The green in the bird’s plumage appears as a dark green cap, as well as a greenish back and wings. Adult birds also have chestnut-colored neck feathers and a line of white feathers along the throat and belly. These herons often assume a hunched position, which can make them look smaller than they actually are.

It’s been a good summer for wading birds. In addition to the green heron, a great blue heron has been lurking in the creek in front of my home and at my fish pond. Much larger than the green heron, the great blue heron has not escaped the notice of a local flock of American crows. The crows harass the heron whenever the larger bird takes flight.

On the first day of August, I stopped with my mom at the pond at Erwin Fishery Park. We were treated with an observation of a great egret fishing along the edges of the pond. Egrets and herons are known for wandering outside their normal range in late summer after the nesting season has concluded.

Photo by Bryan Stevens • A young Green Heron rests at the edge of a pond.

Keep alert when walking along the trails in Erwin, Tennessee, and you may catch sight of one of these interesting herons or egrets, too. The edges of the fish pond at Erwin Fishery Park is also a reliable haunt for green herons. Farm ponds in the countryside around Jonesborough, Tennessee, as well as wetland habitat around the town’s Persimmon Ridge Park, are also good places to look for this small heron. The wetlands at Sugar Hollow Park in Bristol, Virginia, is another dependable location for seeing this small heron. Most green herons will depart in late September and early October. This small heron retreats from the United States during the winter season but will return next spring in April and May.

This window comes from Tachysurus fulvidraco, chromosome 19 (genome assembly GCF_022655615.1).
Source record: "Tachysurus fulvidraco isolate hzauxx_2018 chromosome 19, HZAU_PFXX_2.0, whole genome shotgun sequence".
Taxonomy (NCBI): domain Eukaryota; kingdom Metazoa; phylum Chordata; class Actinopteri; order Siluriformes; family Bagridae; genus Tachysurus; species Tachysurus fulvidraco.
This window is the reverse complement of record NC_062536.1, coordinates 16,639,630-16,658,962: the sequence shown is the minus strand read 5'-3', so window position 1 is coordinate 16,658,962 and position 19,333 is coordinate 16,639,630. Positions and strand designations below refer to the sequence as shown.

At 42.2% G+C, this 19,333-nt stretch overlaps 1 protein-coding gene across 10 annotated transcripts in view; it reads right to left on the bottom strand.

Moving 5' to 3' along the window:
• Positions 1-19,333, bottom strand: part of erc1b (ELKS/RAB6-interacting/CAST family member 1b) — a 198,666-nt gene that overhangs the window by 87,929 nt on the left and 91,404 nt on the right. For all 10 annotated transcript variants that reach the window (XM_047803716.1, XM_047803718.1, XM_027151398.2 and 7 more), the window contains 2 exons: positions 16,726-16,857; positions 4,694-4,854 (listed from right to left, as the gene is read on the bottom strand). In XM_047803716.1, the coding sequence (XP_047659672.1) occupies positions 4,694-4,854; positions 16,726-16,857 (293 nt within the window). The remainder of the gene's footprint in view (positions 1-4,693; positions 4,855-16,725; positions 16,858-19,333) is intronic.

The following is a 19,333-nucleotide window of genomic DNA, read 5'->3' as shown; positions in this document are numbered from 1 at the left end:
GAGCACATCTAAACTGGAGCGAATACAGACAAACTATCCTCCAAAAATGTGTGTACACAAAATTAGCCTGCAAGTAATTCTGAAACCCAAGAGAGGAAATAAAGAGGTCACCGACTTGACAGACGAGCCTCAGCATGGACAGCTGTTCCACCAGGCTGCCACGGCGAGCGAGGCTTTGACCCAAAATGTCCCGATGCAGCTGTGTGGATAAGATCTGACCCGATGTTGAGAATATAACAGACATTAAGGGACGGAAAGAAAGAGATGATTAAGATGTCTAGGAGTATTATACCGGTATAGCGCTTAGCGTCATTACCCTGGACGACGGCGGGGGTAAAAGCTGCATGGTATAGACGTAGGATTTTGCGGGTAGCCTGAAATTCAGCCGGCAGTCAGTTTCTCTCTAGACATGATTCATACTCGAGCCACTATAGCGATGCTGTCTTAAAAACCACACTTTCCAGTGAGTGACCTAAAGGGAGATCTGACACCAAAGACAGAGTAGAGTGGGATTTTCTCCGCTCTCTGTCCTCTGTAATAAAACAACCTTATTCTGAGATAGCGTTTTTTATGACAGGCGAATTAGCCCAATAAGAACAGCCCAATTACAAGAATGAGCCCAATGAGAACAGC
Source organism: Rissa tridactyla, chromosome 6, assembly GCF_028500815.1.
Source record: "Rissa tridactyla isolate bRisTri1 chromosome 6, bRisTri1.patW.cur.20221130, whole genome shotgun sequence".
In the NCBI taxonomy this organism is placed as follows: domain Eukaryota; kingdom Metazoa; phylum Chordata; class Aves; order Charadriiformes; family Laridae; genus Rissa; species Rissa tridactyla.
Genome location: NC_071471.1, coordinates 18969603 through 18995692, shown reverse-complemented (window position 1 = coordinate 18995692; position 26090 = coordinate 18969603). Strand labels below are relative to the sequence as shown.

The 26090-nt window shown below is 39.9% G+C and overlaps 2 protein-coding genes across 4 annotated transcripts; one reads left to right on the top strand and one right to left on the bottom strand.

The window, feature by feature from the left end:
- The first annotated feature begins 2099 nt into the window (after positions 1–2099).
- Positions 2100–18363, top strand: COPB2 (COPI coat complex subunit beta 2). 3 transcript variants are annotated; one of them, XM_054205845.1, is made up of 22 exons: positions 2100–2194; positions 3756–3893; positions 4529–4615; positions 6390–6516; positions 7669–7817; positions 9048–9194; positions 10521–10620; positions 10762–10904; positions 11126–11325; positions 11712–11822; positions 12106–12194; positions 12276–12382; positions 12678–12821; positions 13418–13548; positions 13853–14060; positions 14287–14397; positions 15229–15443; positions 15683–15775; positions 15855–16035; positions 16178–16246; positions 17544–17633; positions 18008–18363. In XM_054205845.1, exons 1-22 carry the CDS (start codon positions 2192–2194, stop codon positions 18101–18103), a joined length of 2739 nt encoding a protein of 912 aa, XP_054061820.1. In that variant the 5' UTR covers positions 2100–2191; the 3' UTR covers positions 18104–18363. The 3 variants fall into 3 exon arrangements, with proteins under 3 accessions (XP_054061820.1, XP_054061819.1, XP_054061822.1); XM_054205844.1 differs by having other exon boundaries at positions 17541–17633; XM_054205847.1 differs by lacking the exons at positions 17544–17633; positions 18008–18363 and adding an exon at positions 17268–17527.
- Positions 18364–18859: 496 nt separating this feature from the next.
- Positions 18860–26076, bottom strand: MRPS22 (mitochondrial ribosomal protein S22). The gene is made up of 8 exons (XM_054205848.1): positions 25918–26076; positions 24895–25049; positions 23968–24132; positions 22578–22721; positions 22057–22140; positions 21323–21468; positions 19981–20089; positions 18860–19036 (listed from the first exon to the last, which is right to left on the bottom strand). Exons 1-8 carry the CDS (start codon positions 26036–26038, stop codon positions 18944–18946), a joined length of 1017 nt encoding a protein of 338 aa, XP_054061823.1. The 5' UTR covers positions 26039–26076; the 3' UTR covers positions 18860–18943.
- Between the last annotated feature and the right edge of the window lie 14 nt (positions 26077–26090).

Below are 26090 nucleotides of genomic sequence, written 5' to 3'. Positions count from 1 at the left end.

Photo by Bryan Stevens • Green herons are short, stocky herons that can assume some comical poses.

The green heron’s range during the nesting season includes Canada and much of the United States. Green herons will sometimes form loose nesting colonies, but at other times a pair will choose a secluded location as a nest site. The female will usually lay from three to five eggs. Snakes, raccoons and other birds such as crows and grackles are potential threats to eggs.

For the most part, the population migrates to Central and South America for the winter months. A few herons — great blue heron and black-crowned night heron — remain in the region throughout the year, even enduring the cold winter months in Northeast Tennessee, Southwest Virginia and Western North Carolina.